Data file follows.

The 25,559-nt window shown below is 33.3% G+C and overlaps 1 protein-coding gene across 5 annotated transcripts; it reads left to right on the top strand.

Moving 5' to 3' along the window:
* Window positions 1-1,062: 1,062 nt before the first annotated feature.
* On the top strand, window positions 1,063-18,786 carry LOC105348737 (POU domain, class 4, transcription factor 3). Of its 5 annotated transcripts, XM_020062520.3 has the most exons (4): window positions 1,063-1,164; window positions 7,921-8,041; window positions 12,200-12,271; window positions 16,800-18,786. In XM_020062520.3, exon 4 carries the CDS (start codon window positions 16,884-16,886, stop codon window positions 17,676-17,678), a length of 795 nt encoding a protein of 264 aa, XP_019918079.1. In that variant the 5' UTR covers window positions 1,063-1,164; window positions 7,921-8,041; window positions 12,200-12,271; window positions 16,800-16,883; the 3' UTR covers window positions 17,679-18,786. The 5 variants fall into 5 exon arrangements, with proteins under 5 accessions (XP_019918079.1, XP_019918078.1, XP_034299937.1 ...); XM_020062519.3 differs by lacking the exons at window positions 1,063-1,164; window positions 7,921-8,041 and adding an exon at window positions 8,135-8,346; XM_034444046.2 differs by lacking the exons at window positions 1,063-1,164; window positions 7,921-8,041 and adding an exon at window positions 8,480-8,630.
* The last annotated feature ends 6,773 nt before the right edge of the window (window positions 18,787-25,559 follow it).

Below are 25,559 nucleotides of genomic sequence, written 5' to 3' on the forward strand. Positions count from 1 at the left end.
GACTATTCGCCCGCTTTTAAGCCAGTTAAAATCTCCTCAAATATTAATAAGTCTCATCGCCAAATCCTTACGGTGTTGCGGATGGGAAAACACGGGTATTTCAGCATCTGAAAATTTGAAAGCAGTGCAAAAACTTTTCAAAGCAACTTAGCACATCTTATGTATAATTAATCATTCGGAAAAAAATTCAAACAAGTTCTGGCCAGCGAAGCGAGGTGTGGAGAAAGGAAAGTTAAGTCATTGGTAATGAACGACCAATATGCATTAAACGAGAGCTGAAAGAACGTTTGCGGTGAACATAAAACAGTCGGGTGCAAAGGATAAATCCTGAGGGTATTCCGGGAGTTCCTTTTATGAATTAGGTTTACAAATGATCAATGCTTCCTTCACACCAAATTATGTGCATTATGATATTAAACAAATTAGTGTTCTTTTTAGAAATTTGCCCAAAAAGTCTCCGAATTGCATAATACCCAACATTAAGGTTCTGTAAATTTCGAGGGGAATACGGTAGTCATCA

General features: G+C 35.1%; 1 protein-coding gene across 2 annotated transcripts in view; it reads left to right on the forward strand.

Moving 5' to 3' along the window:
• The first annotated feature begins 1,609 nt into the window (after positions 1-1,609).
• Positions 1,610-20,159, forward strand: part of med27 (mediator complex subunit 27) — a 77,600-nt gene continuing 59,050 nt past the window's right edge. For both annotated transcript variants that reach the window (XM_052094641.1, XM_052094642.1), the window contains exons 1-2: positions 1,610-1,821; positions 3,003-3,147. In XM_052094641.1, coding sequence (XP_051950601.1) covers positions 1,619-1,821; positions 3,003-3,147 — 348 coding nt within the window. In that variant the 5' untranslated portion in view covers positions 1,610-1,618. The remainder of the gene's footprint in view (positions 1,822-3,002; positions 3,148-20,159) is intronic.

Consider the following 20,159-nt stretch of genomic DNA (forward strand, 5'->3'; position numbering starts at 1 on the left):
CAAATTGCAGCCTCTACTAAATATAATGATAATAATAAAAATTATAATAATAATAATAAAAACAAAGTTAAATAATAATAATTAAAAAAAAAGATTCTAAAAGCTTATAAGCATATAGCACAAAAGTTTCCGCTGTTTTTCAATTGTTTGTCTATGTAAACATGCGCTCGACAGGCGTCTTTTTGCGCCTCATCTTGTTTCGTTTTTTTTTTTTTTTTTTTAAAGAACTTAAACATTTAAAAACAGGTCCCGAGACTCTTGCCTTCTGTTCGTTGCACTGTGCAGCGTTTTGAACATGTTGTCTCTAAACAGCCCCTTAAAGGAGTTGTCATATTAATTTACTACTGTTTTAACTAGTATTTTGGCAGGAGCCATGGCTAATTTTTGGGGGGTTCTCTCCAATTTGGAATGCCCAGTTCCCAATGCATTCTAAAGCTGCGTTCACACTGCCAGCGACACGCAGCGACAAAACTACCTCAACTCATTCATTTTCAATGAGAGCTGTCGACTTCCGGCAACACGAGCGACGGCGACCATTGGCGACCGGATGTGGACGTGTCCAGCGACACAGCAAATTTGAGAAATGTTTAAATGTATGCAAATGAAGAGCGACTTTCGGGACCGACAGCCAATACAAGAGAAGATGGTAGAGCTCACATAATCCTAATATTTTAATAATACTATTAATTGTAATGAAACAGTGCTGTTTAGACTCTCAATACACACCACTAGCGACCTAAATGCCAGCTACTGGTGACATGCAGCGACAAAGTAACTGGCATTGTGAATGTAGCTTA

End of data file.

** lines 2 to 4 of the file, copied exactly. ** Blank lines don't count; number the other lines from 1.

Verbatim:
Moving 5' to 3' along the window:
* Window positions 1-1,062: 1,062 nt before the first annotated feature.
* On the top strand, window positions 1,063-18,786 carry LOC105348737 (POU domain, class 4, transcription factor 3). Of its 5 annotated transcripts, XM_020062520.3 has the most exons (4): window positions 1,063-1,164; window positions 7,921-8,041; window positions 12,200-12,271; window positions 16,800-18,786. In XM_020062520.3, exon 4 carries the CDS (start codon window positions 16,884-16,886, stop codon window positions 17,676-17,678), a length of 795 nt encoding a protein of 264 aa, XP_019918079.1. In that variant the 5' UTR covers window positions 1,063-1,164; window positions 7,921-8,041; window positions 12,200-12,271; window positions 16,800-16,883; the 3' UTR covers window positions 17,679-18,786. The 5 variants fall into 5 exon arrangements, with proteins under 5 accessions (XP_019918079.1, XP_019918078.1, XP_034299937.1 ...); XM_020062519.3 differs by lacking the exons at window positions 1,063-1,164; window positions 7,921-8,041 and adding an exon at window positions 8,135-8,346; XM_034444046.2 differs by lacking the exons at window positions 1,063-1,164; window positions 7,921-8,041 and adding an exon at window positions 8,480-8,630.